Where and how to start your journey towards a more prepared house hold
I recommended Knowledge as one of the first things you should try and gain in part 1, now in part 7 we will look at another basic category of Items or Stuff I believe is needed for emergency preparations to keep yourself and family safe and secure and today that is your mode of reliable transportation.
Here in most parts of the United States vehicle ownership is the most common method of personal transportation. While in many of the major metropolitan areas alternatives like buses, commuter trains, taxis, Uber, Lyft and ferry’s are used by thousands every day, many will still own or maybe lease at least car, SUV or truck.
Reliable transportation can mean different things depending on its desired function. From your basic automobile that allows you or a family member to safely commute from home to work and back home again. Then again it might be a motorcycle or a bicycle you count on to move you from place to place. If you so desire and can afford you might be thinking it’s the extreme and ultimate EPM Proof Bug Out Truck you want parked in your driveway.
Let’s begin with the typical internal combustion engine powered car, truck or SUV. No matter whether you lease or own and no matter the age or mileage on your vehicles or the manufacturer, the basics of preventative maintenance apply and if you take care of the following you’ve done as much as practical to keep your vehicle dependable. All of this should be covered in detail in your owner’s manual as far as intervals and specifications.
If your new vehicle is still within its warranty period and coverage you will probably have the service department of the manufacturer maintain the service and repairs. Once you are out of warranty you will without a doubt save money by locating an independent mechanics operation for preventative maintenance and repairs. Ask co-workers, friends or neighbors for recommendations and then I recommend you check them out with the Better Business Bureau as well.
Regular oil and filter changes will add to the life and performance of your vehicle. While each manufacturer will have different recommendations for mileage intervals it is prudent to follow them when your vehicle has less than 100,000 miles. Once past that point we shortened ours from the recommended 5,000 mile interval to 3,000 just to add a little insurance. Oil and filters are cheap insurance and are the number one component for an engines operation. Currently my wife’s 1998 Expedition has 259,000 miles on it and my 2001 Expedition is showing 191,000 miles and both have been great vehicles. Oh and don’t forget to check the oil fill level at least every other fuel fill up because leaks do happen and running an engine with oil level on less than full is a sure way to shorten it’s life and worse case, destroy an engine.
Tires should be kept properly inflated and rotated on a mileage based schedule. This will help fuel mileage, improve the wear and help maximize the life of your tires. Be sure to shop around when it is time for replacements. On the last set of tires we purchased from a national dealer not only did we get a good price but they also included free rotation and front end alignments for the life of the tires.
Automatic transmission and drive axle lubrication replacement intervals are in your owner’s manual and should be followed as stated.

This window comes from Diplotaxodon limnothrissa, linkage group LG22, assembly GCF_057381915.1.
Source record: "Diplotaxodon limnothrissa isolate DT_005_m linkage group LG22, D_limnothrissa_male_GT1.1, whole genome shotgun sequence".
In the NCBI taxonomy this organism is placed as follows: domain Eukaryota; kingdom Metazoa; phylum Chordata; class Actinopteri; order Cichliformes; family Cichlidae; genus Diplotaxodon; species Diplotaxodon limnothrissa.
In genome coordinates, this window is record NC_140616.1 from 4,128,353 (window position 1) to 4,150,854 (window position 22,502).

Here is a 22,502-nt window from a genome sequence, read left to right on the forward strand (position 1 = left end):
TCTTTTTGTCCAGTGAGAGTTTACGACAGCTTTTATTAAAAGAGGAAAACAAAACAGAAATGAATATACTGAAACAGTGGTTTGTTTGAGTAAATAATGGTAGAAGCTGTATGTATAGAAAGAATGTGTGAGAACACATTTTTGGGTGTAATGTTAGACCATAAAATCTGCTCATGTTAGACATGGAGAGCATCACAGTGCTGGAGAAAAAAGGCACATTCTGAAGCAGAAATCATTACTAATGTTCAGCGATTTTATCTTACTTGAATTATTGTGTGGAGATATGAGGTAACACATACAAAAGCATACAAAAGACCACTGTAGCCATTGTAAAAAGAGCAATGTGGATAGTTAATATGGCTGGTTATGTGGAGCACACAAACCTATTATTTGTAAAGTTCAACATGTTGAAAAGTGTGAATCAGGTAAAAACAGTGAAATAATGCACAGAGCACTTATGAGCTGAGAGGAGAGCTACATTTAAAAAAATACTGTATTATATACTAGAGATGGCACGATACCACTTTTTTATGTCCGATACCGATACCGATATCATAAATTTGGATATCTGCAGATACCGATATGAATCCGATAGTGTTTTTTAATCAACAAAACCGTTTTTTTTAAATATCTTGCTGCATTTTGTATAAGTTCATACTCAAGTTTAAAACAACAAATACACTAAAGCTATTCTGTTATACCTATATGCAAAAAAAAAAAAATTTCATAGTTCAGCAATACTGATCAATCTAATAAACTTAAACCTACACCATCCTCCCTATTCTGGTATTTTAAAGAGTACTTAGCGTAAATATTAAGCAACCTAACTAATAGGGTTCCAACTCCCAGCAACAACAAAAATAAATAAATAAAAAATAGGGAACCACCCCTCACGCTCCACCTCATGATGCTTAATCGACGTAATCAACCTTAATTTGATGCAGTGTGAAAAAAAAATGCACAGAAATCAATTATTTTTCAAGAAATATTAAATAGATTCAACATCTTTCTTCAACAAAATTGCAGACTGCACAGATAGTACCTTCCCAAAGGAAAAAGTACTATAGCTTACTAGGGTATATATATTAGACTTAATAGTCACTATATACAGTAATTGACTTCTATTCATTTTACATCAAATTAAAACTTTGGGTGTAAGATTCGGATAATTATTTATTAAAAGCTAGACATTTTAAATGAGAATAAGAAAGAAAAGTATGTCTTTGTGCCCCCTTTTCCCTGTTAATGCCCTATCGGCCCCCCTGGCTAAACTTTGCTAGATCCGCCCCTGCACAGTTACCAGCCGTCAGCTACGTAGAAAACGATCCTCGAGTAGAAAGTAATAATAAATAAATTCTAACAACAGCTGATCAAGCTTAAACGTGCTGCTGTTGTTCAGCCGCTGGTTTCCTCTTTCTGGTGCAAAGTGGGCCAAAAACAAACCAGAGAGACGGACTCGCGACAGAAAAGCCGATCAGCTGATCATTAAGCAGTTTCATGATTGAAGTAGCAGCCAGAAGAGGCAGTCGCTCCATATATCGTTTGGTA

I check our vehicles belts and hoses at every oil change but that probably has to do with working as a mechanic in my early job years. They should be inspected at least twice a year for obvious leaks and wear by your mechanic.
Engine coolant and antifreeze should be checked when the oil and filter service is done. Minimum antifreeze protection will mostly depend on your area of operation and manufacturers requirements. The recommendations we followed at the nationwide trucking company I worked for was protection to a minimum of -25 degrees Fahrenheit year round and that is what we use for our vehicles.
Battery and charging system are probably best left up to your preferred mechanic shop primarily because special tools are needed to load test a battery and a voltmeter to monitor the output of your alternator, (or older vehicles generator). Other than that a visual inspection of the connections at the battery for corrosion and tightness should be done at each oil and filter change.
Most of the items above would apply if you have a motorcycle, snowmobile, ATV boat or aircraft, only differences I know of would be for schedule maintenance and inspection intervals and fluid recommendations and this to should be found in the owner’s manual.
Human power vehicles of various designs are out there and not just bicycles, we recently saw three people with recumbent tricycles at a state park and they looked quite comfortable. No doubt they could be trusted transportation and even capable of carrying a load of sorts a good distance. In most cases there preventative maintenance will be much simpler but is necessary none the less if they are to be relied on. Tires and moving parts require attention and proper lubrication for maximum life and performance.
It would be remiss of me if I did not include animal power such as horses, mules, donkeys and I guess maybe camels as reliable forms of transportation in many parts of the world. Their maintenance and upkeep to maintain reliability is beyond my scope of knowledge at present, but as far as horses go that may be a possibility in our not too distant future.
As always please add your thoughts, additional ideas and comments below.